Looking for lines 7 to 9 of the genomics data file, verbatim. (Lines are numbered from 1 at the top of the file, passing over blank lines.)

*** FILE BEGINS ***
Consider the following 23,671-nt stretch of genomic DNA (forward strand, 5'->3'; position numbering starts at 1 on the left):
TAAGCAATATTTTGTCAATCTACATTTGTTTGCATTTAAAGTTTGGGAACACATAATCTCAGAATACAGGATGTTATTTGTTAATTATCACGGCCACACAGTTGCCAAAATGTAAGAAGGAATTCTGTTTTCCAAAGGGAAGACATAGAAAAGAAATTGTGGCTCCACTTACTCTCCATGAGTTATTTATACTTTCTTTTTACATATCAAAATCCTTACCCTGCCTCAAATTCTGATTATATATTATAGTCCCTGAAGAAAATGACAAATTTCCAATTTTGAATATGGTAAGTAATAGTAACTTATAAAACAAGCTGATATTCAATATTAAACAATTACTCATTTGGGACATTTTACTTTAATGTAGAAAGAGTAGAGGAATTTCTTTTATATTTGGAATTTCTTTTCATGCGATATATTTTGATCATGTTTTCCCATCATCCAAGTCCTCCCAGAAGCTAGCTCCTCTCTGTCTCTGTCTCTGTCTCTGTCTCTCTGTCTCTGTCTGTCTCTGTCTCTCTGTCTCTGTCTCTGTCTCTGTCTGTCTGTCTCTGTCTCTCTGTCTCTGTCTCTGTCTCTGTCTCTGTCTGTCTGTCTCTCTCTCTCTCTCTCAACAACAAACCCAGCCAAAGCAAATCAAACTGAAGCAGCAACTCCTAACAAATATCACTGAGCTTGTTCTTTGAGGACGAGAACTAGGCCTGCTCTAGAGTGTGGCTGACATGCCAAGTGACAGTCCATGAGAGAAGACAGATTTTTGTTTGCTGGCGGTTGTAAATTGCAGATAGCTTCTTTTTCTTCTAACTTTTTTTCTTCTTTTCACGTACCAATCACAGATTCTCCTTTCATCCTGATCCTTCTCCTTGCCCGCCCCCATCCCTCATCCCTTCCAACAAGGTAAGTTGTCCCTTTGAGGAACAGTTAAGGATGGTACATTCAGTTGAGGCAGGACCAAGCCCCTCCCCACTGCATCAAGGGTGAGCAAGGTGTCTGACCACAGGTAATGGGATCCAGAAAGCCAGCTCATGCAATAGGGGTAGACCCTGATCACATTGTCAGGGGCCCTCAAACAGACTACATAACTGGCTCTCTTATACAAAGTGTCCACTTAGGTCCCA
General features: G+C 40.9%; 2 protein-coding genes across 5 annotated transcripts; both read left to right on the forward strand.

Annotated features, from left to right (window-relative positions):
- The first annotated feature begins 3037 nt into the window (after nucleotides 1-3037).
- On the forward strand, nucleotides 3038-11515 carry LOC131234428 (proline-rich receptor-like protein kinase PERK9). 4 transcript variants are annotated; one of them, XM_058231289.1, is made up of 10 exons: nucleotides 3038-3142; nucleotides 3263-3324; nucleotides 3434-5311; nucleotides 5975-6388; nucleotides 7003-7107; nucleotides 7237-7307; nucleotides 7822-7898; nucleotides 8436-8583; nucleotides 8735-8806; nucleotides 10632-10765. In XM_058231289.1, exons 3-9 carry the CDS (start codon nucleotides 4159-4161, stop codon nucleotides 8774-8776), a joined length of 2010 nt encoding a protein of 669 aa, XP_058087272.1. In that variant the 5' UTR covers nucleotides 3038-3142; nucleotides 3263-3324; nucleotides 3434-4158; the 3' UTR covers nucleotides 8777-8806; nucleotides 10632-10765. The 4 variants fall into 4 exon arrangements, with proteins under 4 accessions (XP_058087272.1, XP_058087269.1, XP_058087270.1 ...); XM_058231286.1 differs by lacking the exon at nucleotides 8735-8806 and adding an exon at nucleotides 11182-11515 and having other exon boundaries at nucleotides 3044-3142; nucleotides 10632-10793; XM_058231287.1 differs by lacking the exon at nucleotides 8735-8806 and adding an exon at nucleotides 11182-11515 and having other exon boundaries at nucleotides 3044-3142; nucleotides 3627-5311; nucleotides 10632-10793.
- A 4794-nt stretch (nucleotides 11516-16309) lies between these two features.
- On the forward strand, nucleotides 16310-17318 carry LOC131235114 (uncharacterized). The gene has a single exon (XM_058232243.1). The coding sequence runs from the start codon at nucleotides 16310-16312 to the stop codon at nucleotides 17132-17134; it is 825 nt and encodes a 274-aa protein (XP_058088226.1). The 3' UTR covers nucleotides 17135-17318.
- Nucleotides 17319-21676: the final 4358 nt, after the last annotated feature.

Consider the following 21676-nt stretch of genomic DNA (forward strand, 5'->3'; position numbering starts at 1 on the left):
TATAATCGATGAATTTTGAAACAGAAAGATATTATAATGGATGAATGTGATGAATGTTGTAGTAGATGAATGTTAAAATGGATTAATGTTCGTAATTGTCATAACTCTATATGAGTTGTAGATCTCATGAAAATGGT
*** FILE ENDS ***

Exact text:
- A 4794-nt stretch (nucleotides 11516-16309) lies between these two features.
- On the forward strand, nucleotides 16310-17318 carry LOC131235114 (uncharacterized). The gene has a single exon (XM_058232243.1). The coding sequence runs from the start codon at nucleotides 16310-16312 to the stop codon at nucleotides 17132-17134; it is 825 nt and encodes a 274-aa protein (XP_058088226.1). The 3' UTR covers nucleotides 17135-17318.
- Nucleotides 17319-21676: the final 4358 nt, after the last annotated feature.